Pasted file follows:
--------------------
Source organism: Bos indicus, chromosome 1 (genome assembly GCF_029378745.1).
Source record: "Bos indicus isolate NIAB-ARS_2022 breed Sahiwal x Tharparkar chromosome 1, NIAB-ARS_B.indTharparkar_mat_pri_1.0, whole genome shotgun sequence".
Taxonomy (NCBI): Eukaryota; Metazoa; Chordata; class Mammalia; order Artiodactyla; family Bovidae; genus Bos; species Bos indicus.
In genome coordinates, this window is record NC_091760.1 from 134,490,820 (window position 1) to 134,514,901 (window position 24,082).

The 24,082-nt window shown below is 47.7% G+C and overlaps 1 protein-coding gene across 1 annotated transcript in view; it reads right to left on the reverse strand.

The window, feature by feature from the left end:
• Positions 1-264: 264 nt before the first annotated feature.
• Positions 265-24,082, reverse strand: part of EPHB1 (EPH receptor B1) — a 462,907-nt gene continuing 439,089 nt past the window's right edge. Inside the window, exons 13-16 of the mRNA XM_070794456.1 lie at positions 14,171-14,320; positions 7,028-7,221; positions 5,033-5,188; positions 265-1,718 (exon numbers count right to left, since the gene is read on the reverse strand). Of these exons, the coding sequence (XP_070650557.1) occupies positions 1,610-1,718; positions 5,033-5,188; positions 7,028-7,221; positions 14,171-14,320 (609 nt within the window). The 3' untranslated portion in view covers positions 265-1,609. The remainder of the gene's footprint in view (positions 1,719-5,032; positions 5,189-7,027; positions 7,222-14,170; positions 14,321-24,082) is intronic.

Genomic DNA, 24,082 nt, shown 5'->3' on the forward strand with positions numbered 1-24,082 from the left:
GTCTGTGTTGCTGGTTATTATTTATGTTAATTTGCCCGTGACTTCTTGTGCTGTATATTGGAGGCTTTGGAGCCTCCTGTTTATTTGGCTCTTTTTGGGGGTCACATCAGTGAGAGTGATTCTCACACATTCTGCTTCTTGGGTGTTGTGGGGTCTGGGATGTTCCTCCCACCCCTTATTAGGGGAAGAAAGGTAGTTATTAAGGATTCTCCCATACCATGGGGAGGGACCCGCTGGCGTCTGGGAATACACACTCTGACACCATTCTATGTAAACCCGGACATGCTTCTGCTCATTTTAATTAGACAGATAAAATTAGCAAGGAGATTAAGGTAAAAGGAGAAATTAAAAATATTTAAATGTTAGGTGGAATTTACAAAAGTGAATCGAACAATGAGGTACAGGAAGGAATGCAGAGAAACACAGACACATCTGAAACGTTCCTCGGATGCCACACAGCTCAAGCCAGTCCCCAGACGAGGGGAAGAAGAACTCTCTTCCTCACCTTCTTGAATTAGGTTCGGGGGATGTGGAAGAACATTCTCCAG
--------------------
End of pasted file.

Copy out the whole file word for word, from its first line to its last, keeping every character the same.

Source organism: Bos indicus, chromosome 1 (genome assembly GCF_029378745.1).
Source record: "Bos indicus isolate NIAB-ARS_2022 breed Sahiwal x Tharparkar chromosome 1, NIAB-ARS_B.indTharparkar_mat_pri_1.0, whole genome shotgun sequence".
Taxonomy (NCBI): Eukaryota; Metazoa; Chordata; class Mammalia; order Artiodactyla; family Bovidae; genus Bos; species Bos indicus.
In genome coordinates, this window is record NC_091760.1 from 134,490,820 (window position 1) to 134,514,901 (window position 24,082).

The 24,082-nt window shown below is 47.7% G+C and overlaps 1 protein-coding gene across 1 annotated transcript in view; it reads right to left on the reverse strand.

The window, feature by feature from the left end:
• Positions 1-264: 264 nt before the first annotated feature.
• Positions 265-24,082, reverse strand: part of EPHB1 (EPH receptor B1) — a 462,907-nt gene continuing 439,089 nt past the window's right edge. Inside the window, exons 13-16 of the mRNA XM_070794456.1 lie at positions 14,171-14,320; positions 7,028-7,221; positions 5,033-5,188; positions 265-1,718 (exon numbers count right to left, since the gene is read on the reverse strand). Of these exons, the coding sequence (XP_070650557.1) occupies positions 1,610-1,718; positions 5,033-5,188; positions 7,028-7,221; positions 14,171-14,320 (609 nt within the window). The 3' untranslated portion in view covers positions 265-1,609. The remainder of the gene's footprint in view (positions 1,719-5,032; positions 5,189-7,027; positions 7,222-14,170; positions 14,321-24,082) is intronic.

Genomic DNA, 24,082 nt, shown 5'->3' on the forward strand with positions numbered 1-24,082 from the left:
GTCTGTGTTGCTGGTTATTATTTATGTTAATTTGCCCGTGACTTCTTGTGCTGTATATTGGAGGCTTTGGAGCCTCCTGTTTATTTGGCTCTTTTTGGGGGTCACATCAGTGAGAGTGATTCTCACACATTCTGCTTCTTGGGTGTTGTGGGGTCTGGGATGTTCCTCCCACCCCTTATTAGGGGAAGAAAGGTAGTTATTAAGGATTCTCCCATACCATGGGGAGGGACCCGCTGGCGTCTGGGAATACACACTCTGACACCATTCTATGTAAACCCGGACATGCTTCTGCTCATTTTAATTAGACAGATAAAATTAGCAAGGAGATTAAGGTAAAAGGAGAAATTAAAAATATTTAAATGTTAGGTGGAATTTACAAAAGTGAATCGAACAATGAGGTACAGGAAGGAATGCAGAGAAACACAGACACATCTGAAACGTTCCTCGGATGCCACACAGCTCAAGCCAGTCCCCAGACGAGGGGAAGAAGAACTCTCTTCCTCACCTTCTTGAATTAGGTTCGGGGGATGTGGAAGAACATTCTCCAG